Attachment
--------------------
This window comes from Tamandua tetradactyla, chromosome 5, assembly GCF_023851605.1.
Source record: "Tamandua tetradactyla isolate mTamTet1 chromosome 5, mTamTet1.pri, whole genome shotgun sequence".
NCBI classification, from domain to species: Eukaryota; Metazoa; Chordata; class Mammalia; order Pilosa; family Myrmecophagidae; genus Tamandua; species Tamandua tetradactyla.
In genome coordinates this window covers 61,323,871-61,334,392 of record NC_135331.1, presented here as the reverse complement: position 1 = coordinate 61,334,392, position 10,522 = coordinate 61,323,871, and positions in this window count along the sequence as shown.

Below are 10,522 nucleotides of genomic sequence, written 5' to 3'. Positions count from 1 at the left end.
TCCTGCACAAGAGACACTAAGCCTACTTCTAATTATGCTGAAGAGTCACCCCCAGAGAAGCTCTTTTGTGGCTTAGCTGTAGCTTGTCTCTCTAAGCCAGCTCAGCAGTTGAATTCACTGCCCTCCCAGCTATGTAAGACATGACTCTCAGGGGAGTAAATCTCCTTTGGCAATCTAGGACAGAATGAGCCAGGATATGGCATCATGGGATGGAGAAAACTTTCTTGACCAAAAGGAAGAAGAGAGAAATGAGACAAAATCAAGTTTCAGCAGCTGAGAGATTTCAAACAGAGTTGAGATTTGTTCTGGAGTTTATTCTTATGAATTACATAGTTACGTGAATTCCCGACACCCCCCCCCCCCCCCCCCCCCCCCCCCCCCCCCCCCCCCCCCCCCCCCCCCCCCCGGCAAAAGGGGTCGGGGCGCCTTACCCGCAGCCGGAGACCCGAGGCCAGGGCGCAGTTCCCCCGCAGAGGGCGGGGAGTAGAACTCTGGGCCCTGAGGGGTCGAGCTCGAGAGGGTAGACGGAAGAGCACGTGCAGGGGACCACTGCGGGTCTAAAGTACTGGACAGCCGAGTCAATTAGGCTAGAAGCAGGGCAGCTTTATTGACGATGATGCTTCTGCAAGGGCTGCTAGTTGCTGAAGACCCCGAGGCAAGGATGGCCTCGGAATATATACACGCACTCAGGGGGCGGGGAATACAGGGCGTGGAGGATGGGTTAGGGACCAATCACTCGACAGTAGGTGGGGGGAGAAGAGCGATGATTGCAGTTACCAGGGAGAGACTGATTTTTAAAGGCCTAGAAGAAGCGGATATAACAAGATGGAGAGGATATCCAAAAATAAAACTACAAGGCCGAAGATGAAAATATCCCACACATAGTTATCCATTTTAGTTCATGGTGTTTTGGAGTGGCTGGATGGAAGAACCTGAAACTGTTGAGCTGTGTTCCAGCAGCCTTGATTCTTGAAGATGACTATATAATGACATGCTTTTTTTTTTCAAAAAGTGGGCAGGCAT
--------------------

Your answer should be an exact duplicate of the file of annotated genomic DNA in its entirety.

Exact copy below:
This window comes from Tamandua tetradactyla, chromosome 5, assembly GCF_023851605.1.
Source record: "Tamandua tetradactyla isolate mTamTet1 chromosome 5, mTamTet1.pri, whole genome shotgun sequence".
NCBI classification, from domain to species: Eukaryota; Metazoa; Chordata; class Mammalia; order Pilosa; family Myrmecophagidae; genus Tamandua; species Tamandua tetradactyla.
In genome coordinates this window covers 61,323,871-61,334,392 of record NC_135331.1, presented here as the reverse complement: position 1 = coordinate 61,334,392, position 10,522 = coordinate 61,323,871, and positions in this window count along the sequence as shown.

Below are 10,522 nucleotides of genomic sequence, written 5' to 3'. Positions count from 1 at the left end.
TCCTGCACAAGAGACACTAAGCCTACTTCTAATTATGCTGAAGAGTCACCCCCAGAGAAGCTCTTTTGTGGCTTAGCTGTAGCTTGTCTCTCTAAGCCAGCTCAGCAGTTGAATTCACTGCCCTCCCAGCTATGTAAGACATGACTCTCAGGGGAGTAAATCTCCTTTGGCAATCTAGGACAGAATGAGCCAGGATATGGCATCATGGGATGGAGAAAACTTTCTTGACCAAAAGGAAGAAGAGAGAAATGAGACAAAATCAAGTTTCAGCAGCTGAGAGATTTCAAACAGAGTTGAGATTTGTTCTGGAGTTTATTCTTATGAATTACATAGTTACGTGAATTCCCGACACCCCCCCCCCCCCCCCCCCCCCCCCCCCCCCCCCCCCCCCCCCCCCCCCCCCCCCGGCAAAAGGGGTCGGGGCGCCTTACCCGCAGCCGGAGACCCGAGGCCAGGGCGCAGTTCCCCCGCAGAGGGCGGGGAGTAGAACTCTGGGCCCTGAGGGGTCGAGCTCGAGAGGGTAGACGGAAGAGCACGTGCAGGGGACCACTGCGGGTCTAAAGTACTGGACAGCCGAGTCAATTAGGCTAGAAGCAGGGCAGCTTTATTGACGATGATGCTTCTGCAAGGGCTGCTAGTTGCTGAAGACCCCGAGGCAAGGATGGCCTCGGAATATATACACGCACTCAGGGGGCGGGGAATACAGGGCGTGGAGGATGGGTTAGGGACCAATCACTCGACAGTAGGTGGGGGGAGAAGAGCGATGATTGCAGTTACCAGGGAGAGACTGATTTTTAAAGGCCTAGAAGAAGCGGATATAACAAGATGGAGAGGATATCCAAAAATAAAACTACAAGGCCGAAGATGAAAATATCCCACACATAGTTATCCATTTTAGTTCATGGTGTTTTGGAGTGGCTGGATGGAAGAACCTGAAACTGTTGAGCTGTGTTCCAGCAGCCTTGATTCTTGAAGATGACTATATAATGACATGCTTTTTTTTTTCAAAAAGTGGGCAGGCAT